and ran again to the well to draw water; and which must be repeated several times to have enough for all the camels, for it follows:

and drew for all his camels; and there were ten of them; and these, being thirsty after so long a journey, required a great deal of water to satisfy them; therefore Rebekah must take a vast deal of pains and labour to draw water for them all until they had enough.

And she hasted, and emptied her pitcher into the trough, and ran again unto the well to draw water, and drew for all his camels.
20. trough] There was a separate receptacle, probably of stone, for watering the animals; Rebekah empties the rest of her pitcher into this trough, and probably has to fill it several times in order to give water enough for the 10 camels1[21].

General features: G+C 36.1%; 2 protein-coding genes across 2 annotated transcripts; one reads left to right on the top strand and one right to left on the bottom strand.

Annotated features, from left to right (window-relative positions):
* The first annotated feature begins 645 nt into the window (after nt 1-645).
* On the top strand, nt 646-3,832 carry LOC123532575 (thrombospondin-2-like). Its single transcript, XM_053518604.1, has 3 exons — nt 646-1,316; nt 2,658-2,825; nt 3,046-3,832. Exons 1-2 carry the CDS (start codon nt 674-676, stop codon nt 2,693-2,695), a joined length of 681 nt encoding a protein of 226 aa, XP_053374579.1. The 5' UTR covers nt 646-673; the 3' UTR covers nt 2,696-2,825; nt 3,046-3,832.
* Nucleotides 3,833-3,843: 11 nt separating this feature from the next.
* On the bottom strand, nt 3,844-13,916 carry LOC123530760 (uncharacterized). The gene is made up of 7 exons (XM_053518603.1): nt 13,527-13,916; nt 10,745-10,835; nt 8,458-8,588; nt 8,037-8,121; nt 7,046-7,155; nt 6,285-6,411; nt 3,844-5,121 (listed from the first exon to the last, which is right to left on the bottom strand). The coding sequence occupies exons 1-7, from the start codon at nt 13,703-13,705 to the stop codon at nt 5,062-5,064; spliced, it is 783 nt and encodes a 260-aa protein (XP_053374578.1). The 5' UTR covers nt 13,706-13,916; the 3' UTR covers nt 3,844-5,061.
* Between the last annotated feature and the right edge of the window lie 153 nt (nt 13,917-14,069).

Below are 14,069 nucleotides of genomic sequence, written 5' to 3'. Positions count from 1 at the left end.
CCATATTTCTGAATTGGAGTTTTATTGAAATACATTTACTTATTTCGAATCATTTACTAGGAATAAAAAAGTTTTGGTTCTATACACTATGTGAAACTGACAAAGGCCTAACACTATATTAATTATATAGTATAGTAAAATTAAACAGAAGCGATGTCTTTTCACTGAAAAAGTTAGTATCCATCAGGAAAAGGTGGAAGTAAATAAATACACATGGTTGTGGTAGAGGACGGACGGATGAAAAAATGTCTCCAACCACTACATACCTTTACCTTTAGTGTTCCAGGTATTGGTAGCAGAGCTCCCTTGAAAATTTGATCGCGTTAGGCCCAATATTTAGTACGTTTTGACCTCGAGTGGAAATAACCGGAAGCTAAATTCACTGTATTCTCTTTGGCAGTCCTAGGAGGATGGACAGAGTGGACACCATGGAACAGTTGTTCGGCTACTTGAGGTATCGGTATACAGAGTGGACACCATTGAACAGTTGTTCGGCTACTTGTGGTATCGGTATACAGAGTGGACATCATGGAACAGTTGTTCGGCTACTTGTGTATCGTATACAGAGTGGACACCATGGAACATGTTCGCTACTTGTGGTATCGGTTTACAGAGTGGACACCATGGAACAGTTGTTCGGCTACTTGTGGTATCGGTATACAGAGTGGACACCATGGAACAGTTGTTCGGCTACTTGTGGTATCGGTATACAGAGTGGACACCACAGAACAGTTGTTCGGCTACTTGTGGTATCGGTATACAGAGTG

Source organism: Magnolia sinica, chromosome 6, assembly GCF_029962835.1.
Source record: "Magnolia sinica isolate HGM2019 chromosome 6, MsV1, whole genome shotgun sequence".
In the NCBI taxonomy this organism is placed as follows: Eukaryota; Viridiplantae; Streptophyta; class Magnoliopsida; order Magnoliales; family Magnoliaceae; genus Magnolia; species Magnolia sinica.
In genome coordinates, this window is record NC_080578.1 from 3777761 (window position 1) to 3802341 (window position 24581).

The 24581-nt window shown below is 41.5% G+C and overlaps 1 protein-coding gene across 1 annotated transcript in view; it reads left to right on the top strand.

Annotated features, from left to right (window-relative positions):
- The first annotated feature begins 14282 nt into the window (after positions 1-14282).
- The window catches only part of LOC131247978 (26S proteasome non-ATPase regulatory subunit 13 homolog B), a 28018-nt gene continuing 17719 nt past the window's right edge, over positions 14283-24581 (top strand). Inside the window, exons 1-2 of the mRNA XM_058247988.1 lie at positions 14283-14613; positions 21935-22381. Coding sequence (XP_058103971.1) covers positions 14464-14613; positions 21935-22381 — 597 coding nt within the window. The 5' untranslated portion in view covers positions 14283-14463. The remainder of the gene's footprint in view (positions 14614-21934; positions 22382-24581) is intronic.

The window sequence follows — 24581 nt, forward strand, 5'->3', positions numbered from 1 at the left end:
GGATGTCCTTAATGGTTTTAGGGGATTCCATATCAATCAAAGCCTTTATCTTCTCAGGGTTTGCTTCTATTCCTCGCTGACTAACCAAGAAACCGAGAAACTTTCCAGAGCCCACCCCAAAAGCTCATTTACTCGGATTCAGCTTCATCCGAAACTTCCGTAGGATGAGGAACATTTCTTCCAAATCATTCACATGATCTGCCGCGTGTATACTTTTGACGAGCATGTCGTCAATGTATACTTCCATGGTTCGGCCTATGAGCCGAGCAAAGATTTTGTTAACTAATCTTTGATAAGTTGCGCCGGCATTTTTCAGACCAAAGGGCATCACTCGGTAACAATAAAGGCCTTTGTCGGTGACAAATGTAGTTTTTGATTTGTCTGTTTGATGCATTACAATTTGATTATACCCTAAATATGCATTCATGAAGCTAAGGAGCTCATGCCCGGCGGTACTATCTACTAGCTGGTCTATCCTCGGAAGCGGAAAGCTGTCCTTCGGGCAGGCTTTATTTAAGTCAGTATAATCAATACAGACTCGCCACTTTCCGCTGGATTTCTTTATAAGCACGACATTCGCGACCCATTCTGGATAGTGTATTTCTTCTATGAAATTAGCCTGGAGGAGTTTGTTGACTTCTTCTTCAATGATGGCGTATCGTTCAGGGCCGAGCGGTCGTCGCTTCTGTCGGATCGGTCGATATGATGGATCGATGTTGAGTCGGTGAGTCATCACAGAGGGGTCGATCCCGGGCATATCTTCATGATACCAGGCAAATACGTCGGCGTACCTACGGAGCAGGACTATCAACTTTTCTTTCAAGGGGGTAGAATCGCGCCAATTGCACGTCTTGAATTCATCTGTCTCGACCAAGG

[21] Times, p. 4, Aug. 18, 1913, “Studies in the Zoological Gardens, 4.” “However ‘patient of thirst,’ in Thomson’s phrase, the camel may be … it is also true that it drinks inordinate quantities when it gets the chance.… It is recorded that an individual [camel] has drunk as much as 20 gallons at a sitting, a fact which throws new light on the incident of Rebekah at the well. Abraham’s servant … had ten camels, and after he had refreshed himself from Rebekah’s pitcher, ‘she said, I will draw water for thy camels also, until they have done drinking.… And the man, wondering at her, held his peace.…’ As well he might. ‘Until they have done drinking’—the words were written by one who knew camels; and Rebekah’s acts of kindness to the stranger and his beasts were of larger proportions than the casual reader of these days might infer.”Verse 20. - And she hasted, and emptied her pitcher into the trough (or gutter made of stone, with which wells were usually provided, and which were filled with water when animals required to drink), and ran again unto the well to draw water, and drew for all his camels. "At one point we came upon a large village of nomad Bedouins dwelling in their black tents. For the first time we encountered a shepherd playing on his reeden pipe, and followed by his flock. He was leading them to a fountain, from which a maiden was meanwhile drawing water with a rope, and pouring it into a large stone trough. She was not so beautiful as Rebekah" ('In the Holy Land,' by Rev. A. Thomson, D.D. p. 198). The servant then went, with ten camels and things of every description belonging to his master, into Mesopotamia to the city of Nahor, i.e., Haran, where Nahor dwelt (Genesis 11:31, and Genesis 12:4). On his arrival there, he made the camels kneel down, or rest, without the city by the well, "at the time of evening, the time at which the women come out to draw water," and at which, now as then, women and girls are in the habit of fetching the water required for the house (vid., Robinson's Palestine ii. 368ff.). He then prayed to Jehovah, the God of Abraham, "Let there come to meet me to-day," sc., the person desired, the object of my mission. He then fixed upon a sign connected with the custom of the country, by the occurrence of which he might decide upon the maiden (הנּער puella, used in the Pentateuch for both sexes, except in Deuteronomy 22:19, where נערה occurs) whom Jehovah had indicated as the wife appointed for His servant Isaac. הוכיח (Genesis 24:14) to set right, then to point out as right; not merely to appoint. He had scarcely ended his prayer when his request was granted. Rebekah did just what he had fixed upon as a token, not only giving him to drink, but offering to water his camels, and with youthful vivacity carrying out her promise. Niebuhr met with similar kindness in those regions (see also Robinson, Pal. ii. 351, etc.). The servant did not give himself blindly up to first impressions, however, but tested the circumstances.